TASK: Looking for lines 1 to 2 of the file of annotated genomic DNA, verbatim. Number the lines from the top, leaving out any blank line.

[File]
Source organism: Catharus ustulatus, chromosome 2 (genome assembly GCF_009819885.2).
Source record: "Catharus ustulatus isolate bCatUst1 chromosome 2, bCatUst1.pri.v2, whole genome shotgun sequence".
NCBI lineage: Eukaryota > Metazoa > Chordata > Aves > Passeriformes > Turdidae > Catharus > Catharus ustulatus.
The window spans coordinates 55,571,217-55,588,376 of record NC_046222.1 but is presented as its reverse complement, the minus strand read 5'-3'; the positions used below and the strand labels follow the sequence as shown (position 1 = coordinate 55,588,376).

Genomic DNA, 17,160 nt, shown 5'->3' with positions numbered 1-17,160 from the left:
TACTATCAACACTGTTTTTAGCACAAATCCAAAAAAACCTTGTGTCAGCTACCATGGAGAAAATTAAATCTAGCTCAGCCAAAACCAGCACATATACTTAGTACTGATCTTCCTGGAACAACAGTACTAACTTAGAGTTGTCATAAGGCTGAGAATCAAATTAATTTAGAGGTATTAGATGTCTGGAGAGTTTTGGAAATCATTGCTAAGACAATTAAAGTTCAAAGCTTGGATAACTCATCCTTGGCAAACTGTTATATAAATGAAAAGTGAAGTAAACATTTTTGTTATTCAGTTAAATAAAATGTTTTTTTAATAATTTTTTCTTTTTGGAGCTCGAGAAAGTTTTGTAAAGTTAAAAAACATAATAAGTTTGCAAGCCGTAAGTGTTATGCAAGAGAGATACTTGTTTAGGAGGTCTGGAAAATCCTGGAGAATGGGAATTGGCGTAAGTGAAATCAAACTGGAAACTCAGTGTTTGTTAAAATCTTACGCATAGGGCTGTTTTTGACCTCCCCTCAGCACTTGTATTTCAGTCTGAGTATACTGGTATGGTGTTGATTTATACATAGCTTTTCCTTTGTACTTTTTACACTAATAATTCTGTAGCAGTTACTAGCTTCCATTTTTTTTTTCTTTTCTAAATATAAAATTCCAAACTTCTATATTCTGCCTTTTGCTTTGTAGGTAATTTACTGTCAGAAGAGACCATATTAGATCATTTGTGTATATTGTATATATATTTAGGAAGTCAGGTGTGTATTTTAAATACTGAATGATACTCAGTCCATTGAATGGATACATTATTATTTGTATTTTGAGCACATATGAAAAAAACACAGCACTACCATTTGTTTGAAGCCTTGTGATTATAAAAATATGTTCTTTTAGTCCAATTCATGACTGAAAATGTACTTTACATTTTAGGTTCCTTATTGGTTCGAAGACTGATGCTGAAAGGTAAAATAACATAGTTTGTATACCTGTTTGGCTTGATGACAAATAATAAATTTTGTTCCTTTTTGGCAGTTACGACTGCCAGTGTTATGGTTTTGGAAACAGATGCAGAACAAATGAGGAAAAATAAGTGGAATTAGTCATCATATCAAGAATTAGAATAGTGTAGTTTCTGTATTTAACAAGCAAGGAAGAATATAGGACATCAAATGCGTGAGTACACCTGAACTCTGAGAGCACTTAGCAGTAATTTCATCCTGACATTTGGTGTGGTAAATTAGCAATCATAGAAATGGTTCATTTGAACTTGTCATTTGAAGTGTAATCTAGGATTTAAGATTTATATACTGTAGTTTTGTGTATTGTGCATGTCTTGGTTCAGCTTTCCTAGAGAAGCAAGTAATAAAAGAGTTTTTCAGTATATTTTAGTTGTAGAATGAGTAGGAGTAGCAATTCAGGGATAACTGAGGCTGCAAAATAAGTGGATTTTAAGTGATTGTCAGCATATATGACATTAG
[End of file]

Source organism: Catharus ustulatus, chromosome 2 (genome assembly GCF_009819885.2).
Source record: "Catharus ustulatus isolate bCatUst1 chromosome 2, bCatUst1.pri.v2, whole genome shotgun sequence".